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‘Queen of the South’: Alice Braga on the Pressures of Being a Latina Lead in Primetime

Playing drug queenpin Teresa Mendoza in "Queen of the South" is Braga's first foray into television.

Alice Braga

“Queen of the South”

USA Network

To watch Teresa Mendoza (Alice Braga) over five seasons of USA Network’s “Queen of the South” is to examine femininity both within the narco culture and within the Latino community. The show has looked at human trafficking, sex work, and rape within the confines of the cocaine business, but also cast an eye towards the culture of misogyny that often boxes women in to be nothing more than compliant, happy wives. Teresa, as Braga herself describes her, is a survivor: A naïve girl transformed into the boss she was always meant to be.

Braga has created fantastic characters, from her role as Angelica in the 2002 feature “City of God” to her most recent work in HBO’s “We Are Who We Are.” But “Queen of the South” was not only Braga’s first foray into television, it was also her first time leading a television series. Unlike a feature, where the actor only commits for a few months, the show dominated six years of her life. “Lending my way to Teresa’s life and Teresa’s way of being, I’ve never experienced this in my life with any other character,” Braga told IndieWire.

Reading the source novel by Arturo Perez-Reverte six or seven years before she was invited to work on the series, Braga was struck by seeing a woman given the opportunity to be in a position often presented as male-dominated. She knew Teresa wasn’t a character that would immediately be likable, considering her job, but it was an opportunity for Braga as an actor to find a way to showcase the character’s humanity. “I always thought there was a very interesting way to portray this character from the human point of view,” she said. “I always try not to make her a likable character, but a human character. We’re entitled to make mistakes, we’re entitled to flaws as human beings.”

Though the series has diverted heavily from Perez-Reverte’s novels over the five seasons, Braga continued to hold them up as a source of inspiration for how she’d portray the character. “I think because I loved the character so much I just wanted to be an advocate for [her],” Braga said. She would often consider how Teresa would react if she was put in any given situation, not necessarily with regards to being a drug dealer, but being a CEO and woman.

Of course, it’s impossible not to look at the fact that Braga has been the anchor of one of the few, if not only, primetime network dramas with a Latina as the lead. “It’s insane to me,” she said. She’s certainly grateful that the series has been on as long as it has, and that she’s part of a cadre of Latinas making strides in entertainment. “There’s one thing about ‘Queen of the South’ — I’m really thankful for all the fans,” she said. That being said, like the creators of the show, Braga, too, hopes that Latino representation can move away from cartel stories.

Alice Braga

“Queen of the South”

Patti Perret/USA Network

“It is a show about a cartel which is always the representation that we get for Latinos,” she said. “We’re so diverse. We have so much to talk about, and to show to the world, that I think we need to keep fighting and open more opportunities, in front of the camera and behind the camera.” She explained that the only way to make true and proper change is by having those with the abilities to make decisions — namely, the executives — more diverse as well.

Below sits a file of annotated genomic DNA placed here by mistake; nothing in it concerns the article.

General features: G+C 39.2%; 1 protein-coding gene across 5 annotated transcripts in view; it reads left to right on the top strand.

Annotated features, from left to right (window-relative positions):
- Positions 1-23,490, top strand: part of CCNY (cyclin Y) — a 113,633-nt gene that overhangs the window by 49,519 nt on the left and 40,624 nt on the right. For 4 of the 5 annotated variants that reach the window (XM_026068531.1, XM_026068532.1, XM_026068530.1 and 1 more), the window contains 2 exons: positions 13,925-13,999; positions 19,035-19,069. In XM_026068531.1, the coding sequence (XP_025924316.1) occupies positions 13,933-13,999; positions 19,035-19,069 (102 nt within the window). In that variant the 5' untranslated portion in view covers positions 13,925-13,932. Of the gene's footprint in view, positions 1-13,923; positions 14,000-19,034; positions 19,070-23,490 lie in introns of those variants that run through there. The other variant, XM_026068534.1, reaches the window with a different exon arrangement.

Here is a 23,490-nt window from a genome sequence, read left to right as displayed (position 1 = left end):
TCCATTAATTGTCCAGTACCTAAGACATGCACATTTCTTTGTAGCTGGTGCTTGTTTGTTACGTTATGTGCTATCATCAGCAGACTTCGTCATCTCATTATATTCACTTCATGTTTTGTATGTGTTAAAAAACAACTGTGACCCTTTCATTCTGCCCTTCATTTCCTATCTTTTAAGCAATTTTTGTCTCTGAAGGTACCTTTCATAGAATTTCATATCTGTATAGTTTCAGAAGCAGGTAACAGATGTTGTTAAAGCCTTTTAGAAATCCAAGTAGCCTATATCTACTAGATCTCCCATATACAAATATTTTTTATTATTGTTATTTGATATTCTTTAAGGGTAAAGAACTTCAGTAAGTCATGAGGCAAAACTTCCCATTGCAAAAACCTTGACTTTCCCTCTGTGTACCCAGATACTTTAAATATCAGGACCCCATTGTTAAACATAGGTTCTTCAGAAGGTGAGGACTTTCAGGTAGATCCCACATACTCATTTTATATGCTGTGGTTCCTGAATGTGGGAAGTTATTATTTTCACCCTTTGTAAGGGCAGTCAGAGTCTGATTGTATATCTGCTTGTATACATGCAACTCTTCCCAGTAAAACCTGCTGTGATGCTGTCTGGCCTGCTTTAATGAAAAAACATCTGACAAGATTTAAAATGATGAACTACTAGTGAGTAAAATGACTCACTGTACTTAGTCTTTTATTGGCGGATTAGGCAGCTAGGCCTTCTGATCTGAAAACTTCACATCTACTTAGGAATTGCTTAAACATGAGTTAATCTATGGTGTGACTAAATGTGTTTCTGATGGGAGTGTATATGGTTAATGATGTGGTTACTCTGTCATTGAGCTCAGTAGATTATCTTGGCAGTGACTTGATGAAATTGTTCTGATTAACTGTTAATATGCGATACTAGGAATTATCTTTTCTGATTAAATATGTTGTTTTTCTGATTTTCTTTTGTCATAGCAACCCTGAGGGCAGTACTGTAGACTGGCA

Outside of that, Braga is proud that the series has been able to spotlight the strength of Latinas, especially due to current events. In the first three seasons the series contrasted Teresa’s story with that of rival queenpin Camila Vargas (Veronica Falcon) and her issues with her daughter. Later seasons have dealt with Teresa’s own desire to have a family. “A lot of people crossing the border nowadays, in the U.S. because of the violence in Central America, a lot of moms are also coming,” Braga said. The slight tweak from a male to a female protagonist, for Braga, was a unique opportunity to discuss the numerous issues outside the drug world that impact women daily.

This last season, as well as Season 4, moved Teresa out of Mexico and into the racism and misogyny of New Orleans. Written before the murder of George Floyd and the Black Lives Matter protests, Braga said she was happy to see the series confront these issues head-on. “We’re talking about racism. We’re talking about a system that’s broken,” she said. The series’ main antagonist, Jude Cecil Layfette (David Andrews), creates animosity with Teresa because of how she’s perceived as a Latina from Mexico. “He wants money, but also because she’s Latina, because she’s a foreigner,” Braga said.

Braga never envisioned the series lasting as long as it did, but because of that Teresa Mendoza has changed her, as both an actress and a woman. “It’s bittersweet because I know I’m going to miss her,” she said. And while it’s only been two weeks since shooting wrapped, Braga said she hasn’t fully processed leaving the series behind: “It was beautiful to finish the journey because I think everything has an end, and it was beautiful to be able to complete this circle.”

“Queen of the South” airs on USA Network. 

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